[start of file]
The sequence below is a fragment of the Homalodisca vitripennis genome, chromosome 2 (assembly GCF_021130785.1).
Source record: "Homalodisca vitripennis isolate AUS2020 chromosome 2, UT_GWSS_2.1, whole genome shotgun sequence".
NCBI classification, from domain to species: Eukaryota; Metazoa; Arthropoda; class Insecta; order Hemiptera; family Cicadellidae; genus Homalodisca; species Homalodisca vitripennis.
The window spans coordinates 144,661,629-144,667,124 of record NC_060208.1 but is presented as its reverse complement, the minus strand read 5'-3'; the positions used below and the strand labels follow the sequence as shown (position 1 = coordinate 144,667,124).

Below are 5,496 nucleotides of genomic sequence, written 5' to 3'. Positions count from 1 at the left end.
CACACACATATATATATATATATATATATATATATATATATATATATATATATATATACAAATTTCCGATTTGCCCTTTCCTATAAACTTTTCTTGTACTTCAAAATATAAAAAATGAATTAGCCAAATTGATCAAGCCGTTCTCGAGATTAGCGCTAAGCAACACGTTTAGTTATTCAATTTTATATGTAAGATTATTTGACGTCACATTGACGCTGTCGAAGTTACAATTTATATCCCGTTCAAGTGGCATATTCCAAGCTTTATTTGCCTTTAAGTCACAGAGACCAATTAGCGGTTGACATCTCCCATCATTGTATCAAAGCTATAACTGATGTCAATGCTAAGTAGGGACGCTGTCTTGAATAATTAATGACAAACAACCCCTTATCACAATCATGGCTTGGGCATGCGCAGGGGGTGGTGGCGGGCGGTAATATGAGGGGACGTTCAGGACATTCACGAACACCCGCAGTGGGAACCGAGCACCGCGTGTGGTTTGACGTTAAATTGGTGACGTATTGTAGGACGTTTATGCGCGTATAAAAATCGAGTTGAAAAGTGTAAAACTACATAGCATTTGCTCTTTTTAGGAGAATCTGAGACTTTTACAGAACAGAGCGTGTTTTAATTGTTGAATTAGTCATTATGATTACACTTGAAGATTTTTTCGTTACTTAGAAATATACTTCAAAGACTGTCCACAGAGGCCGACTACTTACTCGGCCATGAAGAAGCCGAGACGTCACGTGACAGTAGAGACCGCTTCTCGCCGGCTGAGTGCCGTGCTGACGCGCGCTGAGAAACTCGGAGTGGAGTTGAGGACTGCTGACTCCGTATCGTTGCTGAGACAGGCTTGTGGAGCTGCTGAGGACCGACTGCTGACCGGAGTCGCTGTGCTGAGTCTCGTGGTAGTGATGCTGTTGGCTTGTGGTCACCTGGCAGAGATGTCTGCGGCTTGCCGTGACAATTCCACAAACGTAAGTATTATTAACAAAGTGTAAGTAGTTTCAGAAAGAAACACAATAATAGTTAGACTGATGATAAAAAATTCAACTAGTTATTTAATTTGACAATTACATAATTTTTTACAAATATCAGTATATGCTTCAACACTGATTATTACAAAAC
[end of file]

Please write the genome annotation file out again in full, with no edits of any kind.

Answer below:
The sequence below is a fragment of the Homalodisca vitripennis genome, chromosome 2 (assembly GCF_021130785.1).
Source record: "Homalodisca vitripennis isolate AUS2020 chromosome 2, UT_GWSS_2.1, whole genome shotgun sequence".
NCBI classification, from domain to species: Eukaryota; Metazoa; Arthropoda; class Insecta; order Hemiptera; family Cicadellidae; genus Homalodisca; species Homalodisca vitripennis.
The window spans coordinates 144,661,629-144,667,124 of record NC_060208.1 but is presented as its reverse complement, the minus strand read 5'-3'; the positions used below and the strand labels follow the sequence as shown (position 1 = coordinate 144,667,124).

Below are 5,496 nucleotides of genomic sequence, written 5' to 3'. Positions count from 1 at the left end.
CACACACATATATATATATATATATATATATATATATATATATATATATATATATATACAAATTTCCGATTTGCCCTTTCCTATAAACTTTTCTTGTACTTCAAAATATAAAAAATGAATTAGCCAAATTGATCAAGCCGTTCTCGAGATTAGCGCTAAGCAACACGTTTAGTTATTCAATTTTATATGTAAGATTATTTGACGTCACATTGACGCTGTCGAAGTTACAATTTATATCCCGTTCAAGTGGCATATTCCAAGCTTTATTTGCCTTTAAGTCACAGAGACCAATTAGCGGTTGACATCTCCCATCATTGTATCAAAGCTATAACTGATGTCAATGCTAAGTAGGGACGCTGTCTTGAATAATTAATGACAAACAACCCCTTATCACAATCATGGCTTGGGCATGCGCAGGGGGTGGTGGCGGGCGGTAATATGAGGGGACGTTCAGGACATTCACGAACACCCGCAGTGGGAACCGAGCACCGCGTGTGGTTTGACGTTAAATTGGTGACGTATTGTAGGACGTTTATGCGCGTATAAAAATCGAGTTGAAAAGTGTAAAACTACATAGCATTTGCTCTTTTTAGGAGAATCTGAGACTTTTACAGAACAGAGCGTGTTTTAATTGTTGAATTAGTCATTATGATTACACTTGAAGATTTTTTCGTTACTTAGAAATATACTTCAAAGACTGTCCACAGAGGCCGACTACTTACTCGGCCATGAAGAAGCCGAGACGTCACGTGACAGTAGAGACCGCTTCTCGCCGGCTGAGTGCCGTGCTGACGCGCGCTGAGAAACTCGGAGTGGAGTTGAGGACTGCTGACTCCGTATCGTTGCTGAGACAGGCTTGTGGAGCTGCTGAGGACCGACTGCTGACCGGAGTCGCTGTGCTGAGTCTCGTGGTAGTGATGCTGTTGGCTTGTGGTCACCTGGCAGAGATGTCTGCGGCTTGCCGTGACAATTCCACAAACGTAAGTATTATTAACAAAGTGTAAGTAGTTTCAGAAAGAAACACAATAATAGTTAGACTGATGATAAAAAATTCAACTAGTTATTTAATTTGACAATTACATAATTTTTTACAAATATCAGTATATGCTTCAACACTGATTATTACAAAAC